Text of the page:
Sri Lankan refugees face open-ended detention in camps
Relieved to be out of the fighting, they also chafe at strict rules and often grim conditions.
VAVUNIYA, SRI LANKA
The camp's dry goods store opened only a day ago, but its windows are already greasy and smudged from the many faces pressed up against it. As workers stack bags of rice, lentils, and flour on crude wooden shelves, war-weary Tamil refugees stare longingly inside. None have money to spend here, only time to kill.
Behind them, a resettlement camp for 2,800 people is taking on an air of permanence. Classrooms are being built to house the children who study outside in crisp white uniforms. A post office, bank, clinic, and vocational training center have already opened.
Inside razor-wired fences, soldiers patrol the dusty lanes. And there is relief and joy among those who escaped the battlefield carnage. But there is also frustration and anguish over the strict rules and the prospect of open-ended detention.
On a 1,000-acre site nearby, a vast refugee town for as many as 200,000 people is planned, as authorities brace for an even larger exodus from what appears to be the final stand of the separatist Liberation Tigers of Tamil Eelam (LTTE). So far, some 32,000 of those fleeing the fighting have been evacuated to Vavuniya. Most are crammed into schools and other public buildings until more camps are carved out of the red-dirt soil.
For those in the most makeshift facilities, conditions are grim. "It's so bad here, I want to go back to the Vanni. We're like prisoners here," says Mr. Balachandran, who sleeps with 47 others on the floor of a squalid classroom.
Once the fighting is over, the Tamils of the Vanni, the final stronghold of the LTTE, are supposed to return home. Sri Lanka's government says it must first de-mine the conflict zone, a process that will take many months, if not years. To guard against LTTE subversion, refugees aren't permitted to leave the camps. Nor are visitors allowed in.
"We're not detaining anyone. We're not separating anyone. We're keeping them in a safe place," P.S.M. Charles, a district administrator, told reporters on a visit organized by the military.
A need to improve conditions
Authorities say conditions will improve once more camps are built and international aid flows more freely. Sri Lanka has asked foreign donors to shoulder much of the cost. A cash economy should emerge once work initiatives start within the camp, bringing customers to the newly opened cooperative store, whose manager reckons that its sunflower-yellow concrete walls will still be standing in three years' time.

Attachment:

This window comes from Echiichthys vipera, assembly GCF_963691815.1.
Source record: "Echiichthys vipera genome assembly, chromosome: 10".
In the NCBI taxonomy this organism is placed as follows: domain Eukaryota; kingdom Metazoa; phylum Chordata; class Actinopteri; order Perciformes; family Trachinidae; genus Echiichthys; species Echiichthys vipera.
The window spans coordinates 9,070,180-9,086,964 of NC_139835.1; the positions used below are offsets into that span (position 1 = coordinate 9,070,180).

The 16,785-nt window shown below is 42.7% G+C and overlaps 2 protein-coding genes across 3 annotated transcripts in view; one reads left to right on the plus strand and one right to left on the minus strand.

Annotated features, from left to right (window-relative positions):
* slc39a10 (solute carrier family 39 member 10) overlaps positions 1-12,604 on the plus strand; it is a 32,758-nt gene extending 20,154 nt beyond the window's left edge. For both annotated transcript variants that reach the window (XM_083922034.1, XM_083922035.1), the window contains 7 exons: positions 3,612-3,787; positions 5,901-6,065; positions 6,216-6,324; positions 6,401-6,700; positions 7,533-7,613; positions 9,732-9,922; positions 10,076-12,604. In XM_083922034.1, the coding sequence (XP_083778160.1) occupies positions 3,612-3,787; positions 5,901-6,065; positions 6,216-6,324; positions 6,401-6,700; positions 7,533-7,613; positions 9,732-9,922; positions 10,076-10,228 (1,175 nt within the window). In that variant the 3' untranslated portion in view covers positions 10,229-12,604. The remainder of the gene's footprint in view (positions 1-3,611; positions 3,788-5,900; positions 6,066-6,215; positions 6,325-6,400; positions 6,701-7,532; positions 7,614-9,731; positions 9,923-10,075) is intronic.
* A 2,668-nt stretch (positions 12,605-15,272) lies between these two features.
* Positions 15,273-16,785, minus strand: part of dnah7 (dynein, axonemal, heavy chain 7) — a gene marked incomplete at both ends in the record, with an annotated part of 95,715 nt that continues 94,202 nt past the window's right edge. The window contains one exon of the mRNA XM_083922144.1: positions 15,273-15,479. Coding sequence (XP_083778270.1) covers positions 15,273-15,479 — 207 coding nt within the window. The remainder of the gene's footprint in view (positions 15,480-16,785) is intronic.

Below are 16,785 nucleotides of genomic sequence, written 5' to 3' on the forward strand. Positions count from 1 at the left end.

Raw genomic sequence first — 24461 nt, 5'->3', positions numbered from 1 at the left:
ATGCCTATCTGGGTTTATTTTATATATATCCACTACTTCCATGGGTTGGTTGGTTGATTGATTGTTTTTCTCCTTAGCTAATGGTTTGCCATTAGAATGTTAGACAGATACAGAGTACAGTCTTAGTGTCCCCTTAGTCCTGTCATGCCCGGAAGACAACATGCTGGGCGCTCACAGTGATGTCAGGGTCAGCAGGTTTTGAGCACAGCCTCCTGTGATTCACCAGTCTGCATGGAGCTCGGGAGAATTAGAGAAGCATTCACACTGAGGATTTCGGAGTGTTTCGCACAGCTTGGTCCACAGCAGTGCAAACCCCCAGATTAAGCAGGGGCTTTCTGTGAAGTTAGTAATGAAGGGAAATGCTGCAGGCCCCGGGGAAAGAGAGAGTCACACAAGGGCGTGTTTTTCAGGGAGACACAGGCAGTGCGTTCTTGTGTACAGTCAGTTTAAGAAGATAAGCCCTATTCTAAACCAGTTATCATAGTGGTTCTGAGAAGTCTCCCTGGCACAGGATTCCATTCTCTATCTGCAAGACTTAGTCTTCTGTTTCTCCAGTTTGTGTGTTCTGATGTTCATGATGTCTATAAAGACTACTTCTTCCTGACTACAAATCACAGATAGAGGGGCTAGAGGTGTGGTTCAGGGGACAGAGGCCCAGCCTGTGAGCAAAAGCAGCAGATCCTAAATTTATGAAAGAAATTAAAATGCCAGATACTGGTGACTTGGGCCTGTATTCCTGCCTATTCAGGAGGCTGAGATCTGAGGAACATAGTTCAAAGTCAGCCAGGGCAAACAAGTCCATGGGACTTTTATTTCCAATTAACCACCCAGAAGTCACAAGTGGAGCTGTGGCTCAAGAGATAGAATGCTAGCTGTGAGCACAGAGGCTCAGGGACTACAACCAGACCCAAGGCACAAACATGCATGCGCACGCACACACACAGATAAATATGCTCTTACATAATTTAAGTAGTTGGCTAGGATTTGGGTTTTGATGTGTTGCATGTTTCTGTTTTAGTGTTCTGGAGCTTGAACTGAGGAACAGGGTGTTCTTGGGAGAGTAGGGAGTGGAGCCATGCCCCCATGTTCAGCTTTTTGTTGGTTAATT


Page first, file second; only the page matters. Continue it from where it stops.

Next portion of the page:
Officials say a faster timetable is possible, once the fighting ends. "The government is trying to think in terms of getting 80 percent of people back [to their homes] by the end of the year," says Rajiva Wijesinha, secretary general of the government's peace secretariat.
A darker fate may await suspected rebels who cross as civilians into government-held areas, where the military tries to weed out LTTE infiltrators. The government says it has detained 32 self-confessed militants and is monitoring another 218 people in camps. But aid workers and church groups have received reports of men being separated from families at Kilinochchi, the rebel capital seized last month.
Western diplomats say they are pressing Sri Lanka to allow the International Committee of the Red Cross to monitor the screening and to register those who arrive. Government officials have publicly rebuffed the idea, however. They insist that as a sovereign power fighting domestic insurgents there is no legal requirement for international observers.
Aid workers point out that war refugees can easily be separated in the chaos and that those reported as missing may simply have been sent to other camps. Although the ICRC had begun helping to trace relatives, its program is currently on hold pending further talks with the government.
But there is some trepidation over a repeat of the tactics of the 1990s, when Tamil men taken out of military-run camps joined the ranks of Sri Lanka's disappeared. Some were later traced to detention centers, but many never came back. Fed by LTTE propaganda, such fears die hard among Sri Lanka's Tamil minority.
Still, the most pressing crisis is in the jungles of the Vanni where at least 70,000 civilians are caught between the advancing Army and the cornered LTTE, which has menaced those who seek to flee. While Sri Lanka has insisted that its troops are doing their best to limit civilian casualties, aid groups say the toll of dead and injured is rising.
"My biggest concern is that people are dying … the real crisis is up there," says Annemarie Loof, the country head of Médicins Sans Frontières, a relief agency working in the camps.
Refugees in Vavuniya tell of desperate treks through no man's land, dodging bullets and artillery shells that fell "like monsoon rain," before being evacuated. All cited the constant bombardment and lack of food and water in the war zone as the reason for their escape. Many said they had moved several times due to the fighting.
A dash across a battlefield
Devi Segaram, an English teacher, joined around 1,000 others who waited till dawn on Feb. 7 before cutting across a field that lay between the two forces. On their way out, they ran into a group of five LTTE soldiers, who fired warning shots to stop them. When the refugees kept running, the shots came closer, and two young boys fell down, she says. But Ms. Segaram and her daughter, a high-school graduate, didn't hesitate.
"We came running. I held her hand, and we just kept running," she says. Within half an hour, they caught sight of soldiers who called them over with a megaphone. Within days, she was in the camp.
Now she says her hope is eventually to be reunited with a son who lives in the capital, Colombo, far from her war-torn homeland.